The Longman Guide to Revising Prose
A Quick and Easy Method for Turning Good Writing Into Great WritingPaperback - 2006
True to its title, Revising Prose is about revising, not about original composition. It will not teach you how to pray for inspiration, marshall your thoughts, or find the willpower to glue backside to chair. All writers face these dragons in their own idiosyncratic ways. But revision belongs to the public domain. Anyone can learn it. Revising Prose teaches you how, using a simple, rule-based, eight-step process called The Paramedic Method that concentrates on turning the bureaucratic official style so common today in business and government writing into plain English. Its focus on the individual sentence enables you to identify the surplus verbiage (what Lanham calls the Lard Factor) in an effort like this: The history of new regulatory provisions is that there is generally an immediate resistance to them. And turn it into this: People usually resist new regulations. A Lard Factor of 69%. Lanham's method aims to eliminate 50% from most writing, to create a sentence half as long and twice as strong. A saving of 50% in writing time, in reading time, in paper and screen space, in human patience and understanding-it all adds up to real money. It also adds up to a more persuasive and amiable presentation of self, as Revising Prose argues in its final chapter.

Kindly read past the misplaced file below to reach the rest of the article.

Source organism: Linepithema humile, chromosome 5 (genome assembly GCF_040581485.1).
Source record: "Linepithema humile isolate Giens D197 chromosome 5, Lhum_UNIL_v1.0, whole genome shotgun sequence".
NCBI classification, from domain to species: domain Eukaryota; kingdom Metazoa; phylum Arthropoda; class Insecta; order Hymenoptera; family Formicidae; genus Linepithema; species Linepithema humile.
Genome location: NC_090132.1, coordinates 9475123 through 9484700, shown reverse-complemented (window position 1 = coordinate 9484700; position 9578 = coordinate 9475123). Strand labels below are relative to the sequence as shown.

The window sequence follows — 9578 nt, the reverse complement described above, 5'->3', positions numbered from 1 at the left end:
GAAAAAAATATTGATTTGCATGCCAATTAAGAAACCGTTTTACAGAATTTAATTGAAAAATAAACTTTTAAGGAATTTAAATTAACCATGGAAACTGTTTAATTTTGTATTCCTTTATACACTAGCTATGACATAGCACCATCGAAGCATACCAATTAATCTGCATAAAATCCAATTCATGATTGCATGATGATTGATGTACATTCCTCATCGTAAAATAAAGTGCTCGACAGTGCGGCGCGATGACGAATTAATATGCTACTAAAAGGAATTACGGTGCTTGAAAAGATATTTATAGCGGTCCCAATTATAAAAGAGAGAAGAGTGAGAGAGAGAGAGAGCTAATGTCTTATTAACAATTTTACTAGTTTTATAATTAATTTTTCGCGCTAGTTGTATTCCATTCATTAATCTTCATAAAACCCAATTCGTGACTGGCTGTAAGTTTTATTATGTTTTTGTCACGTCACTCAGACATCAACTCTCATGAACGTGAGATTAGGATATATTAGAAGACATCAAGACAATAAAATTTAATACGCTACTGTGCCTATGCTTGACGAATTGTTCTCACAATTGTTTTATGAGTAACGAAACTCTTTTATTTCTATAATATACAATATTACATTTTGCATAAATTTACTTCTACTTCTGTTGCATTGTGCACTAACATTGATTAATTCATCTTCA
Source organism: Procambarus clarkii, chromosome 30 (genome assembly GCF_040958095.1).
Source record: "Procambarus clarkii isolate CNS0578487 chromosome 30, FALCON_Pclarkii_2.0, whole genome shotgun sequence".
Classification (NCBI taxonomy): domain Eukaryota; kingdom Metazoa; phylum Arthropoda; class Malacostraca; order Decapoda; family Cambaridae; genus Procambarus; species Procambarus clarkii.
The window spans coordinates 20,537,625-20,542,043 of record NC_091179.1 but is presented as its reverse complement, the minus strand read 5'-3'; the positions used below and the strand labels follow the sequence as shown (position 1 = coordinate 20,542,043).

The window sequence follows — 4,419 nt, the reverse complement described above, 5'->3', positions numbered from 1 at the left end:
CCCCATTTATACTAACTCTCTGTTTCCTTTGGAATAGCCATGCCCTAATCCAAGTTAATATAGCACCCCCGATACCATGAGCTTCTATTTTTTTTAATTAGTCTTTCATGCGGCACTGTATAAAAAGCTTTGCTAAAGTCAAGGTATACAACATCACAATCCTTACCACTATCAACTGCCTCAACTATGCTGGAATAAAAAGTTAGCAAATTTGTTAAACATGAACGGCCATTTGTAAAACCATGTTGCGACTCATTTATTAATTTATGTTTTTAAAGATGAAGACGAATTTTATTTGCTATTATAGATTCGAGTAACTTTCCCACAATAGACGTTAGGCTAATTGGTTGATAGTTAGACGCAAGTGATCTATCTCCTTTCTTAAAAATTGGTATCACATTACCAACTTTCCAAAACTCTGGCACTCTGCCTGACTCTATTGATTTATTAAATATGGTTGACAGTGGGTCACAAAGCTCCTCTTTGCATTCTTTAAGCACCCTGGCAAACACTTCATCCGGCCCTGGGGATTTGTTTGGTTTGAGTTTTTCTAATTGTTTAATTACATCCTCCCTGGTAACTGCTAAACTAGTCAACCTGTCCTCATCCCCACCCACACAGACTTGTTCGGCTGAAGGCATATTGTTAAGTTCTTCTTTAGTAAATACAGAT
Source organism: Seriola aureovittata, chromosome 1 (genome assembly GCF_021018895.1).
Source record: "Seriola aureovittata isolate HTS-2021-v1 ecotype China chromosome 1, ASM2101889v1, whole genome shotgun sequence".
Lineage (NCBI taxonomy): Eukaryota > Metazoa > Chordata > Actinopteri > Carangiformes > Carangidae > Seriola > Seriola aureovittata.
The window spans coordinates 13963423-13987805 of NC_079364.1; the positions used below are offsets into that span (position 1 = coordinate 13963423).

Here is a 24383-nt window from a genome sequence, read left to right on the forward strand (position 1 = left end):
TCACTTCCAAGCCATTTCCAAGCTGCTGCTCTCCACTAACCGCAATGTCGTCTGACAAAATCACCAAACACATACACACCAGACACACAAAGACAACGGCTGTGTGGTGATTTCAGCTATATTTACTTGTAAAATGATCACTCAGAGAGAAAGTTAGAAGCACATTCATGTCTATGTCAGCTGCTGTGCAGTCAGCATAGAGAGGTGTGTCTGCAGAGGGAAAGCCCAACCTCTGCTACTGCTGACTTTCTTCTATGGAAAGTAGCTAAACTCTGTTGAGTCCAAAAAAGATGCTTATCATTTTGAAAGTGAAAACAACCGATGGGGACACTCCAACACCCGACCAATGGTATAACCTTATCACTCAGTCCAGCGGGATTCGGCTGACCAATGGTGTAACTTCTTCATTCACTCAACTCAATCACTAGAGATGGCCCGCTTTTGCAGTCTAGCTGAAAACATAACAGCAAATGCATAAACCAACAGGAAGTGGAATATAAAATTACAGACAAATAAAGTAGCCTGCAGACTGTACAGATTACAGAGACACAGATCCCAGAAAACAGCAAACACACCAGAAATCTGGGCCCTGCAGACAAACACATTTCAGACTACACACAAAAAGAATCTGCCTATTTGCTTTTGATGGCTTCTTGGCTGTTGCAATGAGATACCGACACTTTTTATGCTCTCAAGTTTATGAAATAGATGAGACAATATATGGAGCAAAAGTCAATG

Publisher: New York ; Toronto : Pearson/Longman, c2006.
Characteristics: viii, 136 pages :,illustrations ;,21 cm.
Alternative Title: Guide to revising prose